Heading into 2020, the Vice Media Group had numerous 16: 9 documentaries, articles, and columns on their network of digital properties, and even a linear television presence. What didn't exist, however, was a strategy for mobile-first-vertical video.
"One of the missing pieces was generating power for mobile devices," Vice vice digital officer Cory Haik told TV editor Jason Lynch at Adweek's Elevate: Publishing virtual summit Tuesday. “I call these stories, and I think we all call these stories – this kind of mixed media, vertical video, sometimes text on screen. What we do know is that audiences are consuming them en masse, and Vice did not yet have a team or production system in place to produce these on a large scale. "
Haik, the former Mic editor who joined Vice in May 2019, wanted to change that and worked with an in-house “innovation team” to crack the code. (Disclosure: This editor previously worked at Mic and overlapped with Haik for less than a year before Mic shutdown in 2018.)
"What Vice hadn't quite set up yet was something specifically geared towards mobile formats. So we put a plan together to incorporate that into a formal third edition at Vice and give it a seat at the table," said Haik .
The last 10 months have broken new ground in almost every industry, but have also underpinned the importance of the medium. Vertical videos have only become more important for publishers and content creators of all kinds since the beginning of the Covid-19 pandemic, which triggered the rise in mobile video consumption on platforms such as TikTok and Instagram. Not all efforts in this area have been successful: mobile video startup Quibi claimed that "quick bites" of high production value programming were the future of Hollywood; It wasn't for them and the startup officially closed this month.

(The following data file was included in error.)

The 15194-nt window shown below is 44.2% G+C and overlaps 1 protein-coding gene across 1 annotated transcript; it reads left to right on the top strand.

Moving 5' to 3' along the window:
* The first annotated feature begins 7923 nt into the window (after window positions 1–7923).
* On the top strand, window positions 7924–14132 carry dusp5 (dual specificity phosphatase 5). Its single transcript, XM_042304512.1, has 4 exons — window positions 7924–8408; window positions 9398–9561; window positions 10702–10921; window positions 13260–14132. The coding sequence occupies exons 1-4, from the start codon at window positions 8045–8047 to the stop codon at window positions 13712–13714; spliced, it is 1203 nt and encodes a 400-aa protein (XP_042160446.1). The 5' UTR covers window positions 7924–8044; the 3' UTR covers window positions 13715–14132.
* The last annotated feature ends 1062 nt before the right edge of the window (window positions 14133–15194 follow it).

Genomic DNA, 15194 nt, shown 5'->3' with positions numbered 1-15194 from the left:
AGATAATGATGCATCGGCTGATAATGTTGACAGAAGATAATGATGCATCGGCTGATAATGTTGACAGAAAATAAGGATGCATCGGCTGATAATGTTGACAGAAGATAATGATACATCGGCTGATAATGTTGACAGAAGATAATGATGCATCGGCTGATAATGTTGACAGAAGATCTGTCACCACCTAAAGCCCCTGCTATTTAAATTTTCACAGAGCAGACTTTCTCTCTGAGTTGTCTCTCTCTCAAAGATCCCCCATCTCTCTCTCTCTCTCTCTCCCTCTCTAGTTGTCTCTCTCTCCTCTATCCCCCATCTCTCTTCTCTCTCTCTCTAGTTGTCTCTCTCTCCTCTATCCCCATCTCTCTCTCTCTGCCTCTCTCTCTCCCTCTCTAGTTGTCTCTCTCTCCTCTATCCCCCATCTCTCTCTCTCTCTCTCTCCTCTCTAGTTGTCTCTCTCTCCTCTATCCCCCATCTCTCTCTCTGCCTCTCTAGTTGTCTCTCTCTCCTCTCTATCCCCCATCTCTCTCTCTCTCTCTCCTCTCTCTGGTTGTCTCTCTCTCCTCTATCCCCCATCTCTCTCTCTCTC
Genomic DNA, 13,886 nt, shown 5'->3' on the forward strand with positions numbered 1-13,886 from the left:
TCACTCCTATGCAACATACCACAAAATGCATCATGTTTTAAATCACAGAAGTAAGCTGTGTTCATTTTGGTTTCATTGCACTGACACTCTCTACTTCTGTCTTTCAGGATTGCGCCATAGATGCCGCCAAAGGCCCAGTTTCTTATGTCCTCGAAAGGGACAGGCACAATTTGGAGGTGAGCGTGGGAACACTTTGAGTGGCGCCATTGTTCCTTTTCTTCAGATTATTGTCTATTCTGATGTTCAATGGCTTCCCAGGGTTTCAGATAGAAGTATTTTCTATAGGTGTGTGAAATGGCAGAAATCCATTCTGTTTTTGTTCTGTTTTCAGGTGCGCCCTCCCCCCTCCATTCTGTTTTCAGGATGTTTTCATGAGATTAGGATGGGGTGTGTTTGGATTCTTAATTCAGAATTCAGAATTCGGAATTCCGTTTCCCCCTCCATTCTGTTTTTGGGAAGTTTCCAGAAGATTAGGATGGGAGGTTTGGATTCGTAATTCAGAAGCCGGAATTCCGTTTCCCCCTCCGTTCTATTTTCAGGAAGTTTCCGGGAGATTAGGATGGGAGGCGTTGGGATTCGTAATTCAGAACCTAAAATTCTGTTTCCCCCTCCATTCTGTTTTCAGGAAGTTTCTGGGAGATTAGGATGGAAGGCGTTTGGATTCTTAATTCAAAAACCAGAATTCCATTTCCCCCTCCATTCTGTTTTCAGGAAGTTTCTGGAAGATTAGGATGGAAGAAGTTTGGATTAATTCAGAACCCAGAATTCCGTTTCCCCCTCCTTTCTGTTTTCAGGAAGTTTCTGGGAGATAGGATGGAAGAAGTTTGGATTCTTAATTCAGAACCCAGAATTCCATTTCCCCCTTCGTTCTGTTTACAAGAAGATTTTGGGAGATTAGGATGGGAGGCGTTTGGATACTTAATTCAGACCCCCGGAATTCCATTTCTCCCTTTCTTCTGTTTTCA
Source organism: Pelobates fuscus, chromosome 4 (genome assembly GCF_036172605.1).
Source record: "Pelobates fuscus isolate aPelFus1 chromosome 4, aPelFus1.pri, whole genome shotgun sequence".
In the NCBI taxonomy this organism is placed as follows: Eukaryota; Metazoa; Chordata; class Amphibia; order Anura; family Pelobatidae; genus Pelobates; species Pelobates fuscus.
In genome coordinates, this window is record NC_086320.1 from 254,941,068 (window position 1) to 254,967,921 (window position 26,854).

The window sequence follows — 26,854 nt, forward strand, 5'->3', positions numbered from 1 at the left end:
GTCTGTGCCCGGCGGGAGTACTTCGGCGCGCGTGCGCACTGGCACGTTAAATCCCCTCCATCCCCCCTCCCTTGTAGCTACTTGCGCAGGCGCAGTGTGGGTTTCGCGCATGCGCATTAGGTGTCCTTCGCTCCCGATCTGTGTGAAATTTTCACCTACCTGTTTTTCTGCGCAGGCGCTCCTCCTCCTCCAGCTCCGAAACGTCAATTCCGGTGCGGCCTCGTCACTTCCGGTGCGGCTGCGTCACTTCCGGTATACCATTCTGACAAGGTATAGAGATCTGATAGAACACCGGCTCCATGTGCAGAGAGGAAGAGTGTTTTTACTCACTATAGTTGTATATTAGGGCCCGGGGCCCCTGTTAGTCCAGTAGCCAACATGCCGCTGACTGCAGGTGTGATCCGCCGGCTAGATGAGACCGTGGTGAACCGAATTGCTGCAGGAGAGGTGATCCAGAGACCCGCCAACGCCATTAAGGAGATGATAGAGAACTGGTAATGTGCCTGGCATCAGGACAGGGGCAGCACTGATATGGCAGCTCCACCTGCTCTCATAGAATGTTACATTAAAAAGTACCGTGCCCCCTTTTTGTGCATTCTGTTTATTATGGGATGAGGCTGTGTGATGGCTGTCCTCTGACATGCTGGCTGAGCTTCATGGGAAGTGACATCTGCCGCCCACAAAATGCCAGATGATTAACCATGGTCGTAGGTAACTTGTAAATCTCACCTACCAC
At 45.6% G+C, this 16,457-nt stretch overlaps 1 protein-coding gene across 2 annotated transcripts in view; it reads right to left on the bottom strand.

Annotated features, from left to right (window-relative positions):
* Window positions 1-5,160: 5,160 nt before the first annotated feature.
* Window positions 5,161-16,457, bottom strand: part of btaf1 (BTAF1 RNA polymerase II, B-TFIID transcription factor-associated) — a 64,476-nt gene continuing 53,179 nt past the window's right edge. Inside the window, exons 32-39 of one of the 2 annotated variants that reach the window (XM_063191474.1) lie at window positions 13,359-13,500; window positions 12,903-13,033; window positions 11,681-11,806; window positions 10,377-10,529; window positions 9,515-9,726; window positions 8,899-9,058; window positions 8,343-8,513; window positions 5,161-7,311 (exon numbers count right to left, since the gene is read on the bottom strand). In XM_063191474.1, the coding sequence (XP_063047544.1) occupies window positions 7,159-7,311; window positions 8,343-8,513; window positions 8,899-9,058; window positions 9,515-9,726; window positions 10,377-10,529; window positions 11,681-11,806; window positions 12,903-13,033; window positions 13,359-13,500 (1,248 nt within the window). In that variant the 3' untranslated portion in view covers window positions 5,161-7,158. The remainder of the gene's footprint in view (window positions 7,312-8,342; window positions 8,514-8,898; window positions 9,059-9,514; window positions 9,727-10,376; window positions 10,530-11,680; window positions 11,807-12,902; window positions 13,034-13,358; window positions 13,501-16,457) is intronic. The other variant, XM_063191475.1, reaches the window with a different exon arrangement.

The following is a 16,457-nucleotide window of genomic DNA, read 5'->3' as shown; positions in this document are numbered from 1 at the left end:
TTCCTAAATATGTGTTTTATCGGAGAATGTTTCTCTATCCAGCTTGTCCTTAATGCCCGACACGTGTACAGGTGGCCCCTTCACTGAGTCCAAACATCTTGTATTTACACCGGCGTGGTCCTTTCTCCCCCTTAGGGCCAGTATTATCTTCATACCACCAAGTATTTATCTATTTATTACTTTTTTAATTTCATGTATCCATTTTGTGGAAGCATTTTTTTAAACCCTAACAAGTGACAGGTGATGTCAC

At Vice, the teams find that the original programming often requires a different approach to production. "We're not looking for an anchor behind a desk or a host who is necessarily standing in front of something in the same way," said Haik. "We're looking for the subject of this video to speak directly to the person holding the phone. It's a very different way of approaching storytelling than a classic producer who is on site."
This approach extends to Vice's other programming, which is being distributed across new platforms. Even documentaries shot for a traditional show may require significant editing.
"They take some of the content we produce for YouTube and do what we call sweating on some of our platforms," said Haik. "So don't just re-cut it." But you know you are entering a new opening or sequencing designed for mobile consumption. "